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Tag Archives | Hewan Clarke

50 Years Of Colin Curtis – The UK’s Mancuso?

Colin Curtis

This weekend Colin Curtis celebrates his 50th anniversary as a DJ with a special event at The Exchange in his home city of Stoke-On-Trent. Colin started out in his mid-teens at Newcastle-Under-Lyme’s Crystal Ballroom, before making his all-nighter debut at Stoke’s hallowed Golden Torch, one of Northern Soul’s foundation venues, eventually becoming one of the scene’s leading figures as a result of his legendary ‘70’s partnership with Ian Levine at the Blackpool Mecca. Info about the anniversary date here:
https://www.skiddle.com/whats-on/Stoke-On-Trent/The-Exchange/50-years-of-DJing-with-Legend-Colin-Curtis–Guest-Pete-Bromley/12932290/

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Looking Back Moving On

Got a big Easter weekend coming up soon that kicks off at Sankey’s in Manchester with the Haçienda Good Friday event, and rounds off on Easter Sunday with the Loft Studios All-Dayer in London, where I’ll be appearing alongside former New York Studio 54 resident, Kenny Carpenter. It’ll be my 3rd time at Loft Studios – it’s one of my favourite London venues, and was the location of my 8 hour ‘A Night With…’ session in 2012, as well as the memorable hook-up with Danny Krivit last year. More info here:
http://www.residentadvisor.net/event.aspx?563538

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Cutting Shapes – How House Music Really Hit The UK

Moss Side Manchester

During recent times I’ve been intrigued to hear about the growing schism on the House scene here in the UK, brought about by the introduction, primarily by young black dancers, of ‘foot shuffling’ (aka ‘cutting shapes’), an increasingly popular style of dancing that has been met with much hostility in certain quarters, and, somewhat bizarrely, resulted in shufflers being banned from some clubs for dancing in this way. The accusation is that not only do they take up too much dancefloor space, but there’s a general ‘moodiness’ with regards to their attitude. Although it no longer seems to be online, there was even an ‘Anti Foot Shuffling Campaign’ page on Facebook, with some of the posts suggesting underlying issues of racism. As one person commented, “It’s not that all these people on here hate shufflers, they just don’t like fact that black people are into House music now.” Although this comment may be well intentioned, it’s also somewhat misguided given there are, and always have been, plenty of black people in the UK who are big into House – it’s just that their presence is usually to be found away from the mainstream, in more specialist avenues like the Deep and Soulful House scenes. Furthermore, some of the older black crowd are also resistant to this new wave of shuffling, so to present it as a purely black / white issue would be wrong.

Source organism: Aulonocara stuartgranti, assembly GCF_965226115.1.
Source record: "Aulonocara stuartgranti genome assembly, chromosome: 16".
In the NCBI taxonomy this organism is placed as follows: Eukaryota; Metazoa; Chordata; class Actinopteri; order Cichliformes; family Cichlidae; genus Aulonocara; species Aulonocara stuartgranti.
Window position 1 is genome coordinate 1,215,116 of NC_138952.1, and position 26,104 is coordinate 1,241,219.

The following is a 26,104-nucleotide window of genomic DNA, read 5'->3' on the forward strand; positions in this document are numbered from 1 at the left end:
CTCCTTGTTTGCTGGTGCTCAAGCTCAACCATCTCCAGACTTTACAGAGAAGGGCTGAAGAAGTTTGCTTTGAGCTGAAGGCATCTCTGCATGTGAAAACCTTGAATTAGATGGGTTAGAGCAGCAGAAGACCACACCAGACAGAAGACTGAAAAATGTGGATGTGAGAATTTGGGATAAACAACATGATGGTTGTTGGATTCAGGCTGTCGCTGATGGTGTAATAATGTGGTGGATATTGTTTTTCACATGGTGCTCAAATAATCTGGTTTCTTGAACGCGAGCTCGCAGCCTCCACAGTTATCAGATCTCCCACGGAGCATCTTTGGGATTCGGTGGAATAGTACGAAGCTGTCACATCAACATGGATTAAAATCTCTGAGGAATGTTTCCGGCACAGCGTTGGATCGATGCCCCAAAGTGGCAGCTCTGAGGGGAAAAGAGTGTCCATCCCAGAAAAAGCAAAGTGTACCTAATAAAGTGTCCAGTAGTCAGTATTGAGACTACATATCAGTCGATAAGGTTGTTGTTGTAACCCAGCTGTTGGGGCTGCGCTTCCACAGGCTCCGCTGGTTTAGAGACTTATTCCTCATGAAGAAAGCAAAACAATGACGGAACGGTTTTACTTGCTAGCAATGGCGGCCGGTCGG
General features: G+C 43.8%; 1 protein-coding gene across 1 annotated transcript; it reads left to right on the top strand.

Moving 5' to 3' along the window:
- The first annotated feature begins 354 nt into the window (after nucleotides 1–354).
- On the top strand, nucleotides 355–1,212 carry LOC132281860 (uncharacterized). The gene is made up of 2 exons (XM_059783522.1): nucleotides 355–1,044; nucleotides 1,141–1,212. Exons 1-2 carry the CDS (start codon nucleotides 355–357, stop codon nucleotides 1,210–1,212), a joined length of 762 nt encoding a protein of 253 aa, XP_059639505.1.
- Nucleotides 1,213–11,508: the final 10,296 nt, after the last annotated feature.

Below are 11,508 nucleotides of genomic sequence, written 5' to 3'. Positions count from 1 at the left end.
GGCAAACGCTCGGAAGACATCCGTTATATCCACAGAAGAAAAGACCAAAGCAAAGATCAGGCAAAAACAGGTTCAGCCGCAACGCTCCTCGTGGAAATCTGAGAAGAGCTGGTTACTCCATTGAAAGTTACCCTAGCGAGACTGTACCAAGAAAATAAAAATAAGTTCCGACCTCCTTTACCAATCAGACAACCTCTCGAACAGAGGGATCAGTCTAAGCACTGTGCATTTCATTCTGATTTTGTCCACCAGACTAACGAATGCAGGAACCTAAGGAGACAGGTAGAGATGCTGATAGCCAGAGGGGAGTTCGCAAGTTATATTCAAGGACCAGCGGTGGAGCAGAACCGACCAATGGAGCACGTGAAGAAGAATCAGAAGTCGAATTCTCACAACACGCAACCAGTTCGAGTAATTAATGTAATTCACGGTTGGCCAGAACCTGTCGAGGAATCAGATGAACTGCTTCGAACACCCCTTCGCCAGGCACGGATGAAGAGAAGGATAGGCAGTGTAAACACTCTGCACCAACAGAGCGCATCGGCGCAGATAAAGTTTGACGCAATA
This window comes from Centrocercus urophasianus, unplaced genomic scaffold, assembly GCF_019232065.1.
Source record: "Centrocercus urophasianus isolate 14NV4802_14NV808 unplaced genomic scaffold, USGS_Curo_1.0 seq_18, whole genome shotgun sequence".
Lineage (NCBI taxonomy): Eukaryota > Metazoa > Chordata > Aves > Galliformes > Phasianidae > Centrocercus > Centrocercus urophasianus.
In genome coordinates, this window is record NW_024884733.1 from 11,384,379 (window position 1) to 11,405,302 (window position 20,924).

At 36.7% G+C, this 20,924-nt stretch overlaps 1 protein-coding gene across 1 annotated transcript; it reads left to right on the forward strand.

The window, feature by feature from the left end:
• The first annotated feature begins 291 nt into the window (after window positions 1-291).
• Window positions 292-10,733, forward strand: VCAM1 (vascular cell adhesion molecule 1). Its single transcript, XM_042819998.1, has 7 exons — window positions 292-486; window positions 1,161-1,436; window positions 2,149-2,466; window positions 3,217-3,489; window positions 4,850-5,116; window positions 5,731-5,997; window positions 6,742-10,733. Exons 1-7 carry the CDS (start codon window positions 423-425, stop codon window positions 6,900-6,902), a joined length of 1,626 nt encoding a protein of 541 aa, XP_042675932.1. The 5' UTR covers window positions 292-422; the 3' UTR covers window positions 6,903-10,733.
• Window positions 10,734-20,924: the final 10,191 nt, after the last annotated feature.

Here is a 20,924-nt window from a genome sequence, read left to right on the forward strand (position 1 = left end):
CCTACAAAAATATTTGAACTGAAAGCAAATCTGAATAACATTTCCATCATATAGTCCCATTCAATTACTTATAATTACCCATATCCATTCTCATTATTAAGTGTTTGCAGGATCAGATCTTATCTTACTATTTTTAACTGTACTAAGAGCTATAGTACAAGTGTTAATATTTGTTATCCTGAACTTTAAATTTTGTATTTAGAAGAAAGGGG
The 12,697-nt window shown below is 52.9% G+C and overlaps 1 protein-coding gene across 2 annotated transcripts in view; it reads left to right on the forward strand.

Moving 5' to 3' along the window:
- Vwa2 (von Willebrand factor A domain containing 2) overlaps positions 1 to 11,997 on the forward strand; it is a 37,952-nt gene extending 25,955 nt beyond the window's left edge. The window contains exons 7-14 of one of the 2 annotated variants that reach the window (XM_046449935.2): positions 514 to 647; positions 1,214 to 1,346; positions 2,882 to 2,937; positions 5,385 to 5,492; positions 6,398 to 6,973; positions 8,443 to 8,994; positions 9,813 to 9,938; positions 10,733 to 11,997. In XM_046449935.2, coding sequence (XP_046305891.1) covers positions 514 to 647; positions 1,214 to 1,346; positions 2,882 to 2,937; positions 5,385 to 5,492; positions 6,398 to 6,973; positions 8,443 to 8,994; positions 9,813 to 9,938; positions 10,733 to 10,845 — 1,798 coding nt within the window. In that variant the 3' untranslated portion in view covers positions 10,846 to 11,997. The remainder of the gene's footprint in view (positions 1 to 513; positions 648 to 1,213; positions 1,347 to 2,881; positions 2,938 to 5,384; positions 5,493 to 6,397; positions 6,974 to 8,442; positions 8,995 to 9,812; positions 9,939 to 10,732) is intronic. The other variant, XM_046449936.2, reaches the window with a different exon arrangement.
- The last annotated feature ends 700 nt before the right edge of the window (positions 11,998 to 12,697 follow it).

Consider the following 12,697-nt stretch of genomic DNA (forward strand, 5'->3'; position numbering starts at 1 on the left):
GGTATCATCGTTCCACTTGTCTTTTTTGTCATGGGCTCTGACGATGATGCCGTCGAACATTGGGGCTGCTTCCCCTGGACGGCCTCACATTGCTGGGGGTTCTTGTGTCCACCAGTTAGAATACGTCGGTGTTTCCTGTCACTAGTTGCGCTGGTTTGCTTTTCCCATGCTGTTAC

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The EDM From Way Back When

EDM (electronic dance music), as they like to call it in the US, has never been bigger, America now fully embracing it, having previously regarded it as a little more than a side-issue, always the bridesmaid and never the bride. Now, the more curious minded dance music enthusiasts Stateside, wishing to avoid the mainstream commercialisation of a previously more underground club culture, are, often for the first time, excavating the mid-late ’80s period, when Chicago House and Detroit Techno emerged (finding far more love at the time in the UK and Europe, than in the country of its origin).

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The Haçienda – 30 Years On

One of the world’s most celebrated clubs, The Haçienda in Manchester, opened 30 years ago today, on Friday May 21st 1982. In June 2007, a little after the 25th anniversary, the inimitable Manchester-based writer / musician, John Robb, author of books including ‘The North Will Rise Again: Manchester Music City 1976-1996’ (2009), ‘The Stone Roses And The Resurrection Of British Pop’ (1996) and ‘Punk Rock: An Oral History’ (2006), did a short interview with me about the club’s legacy:

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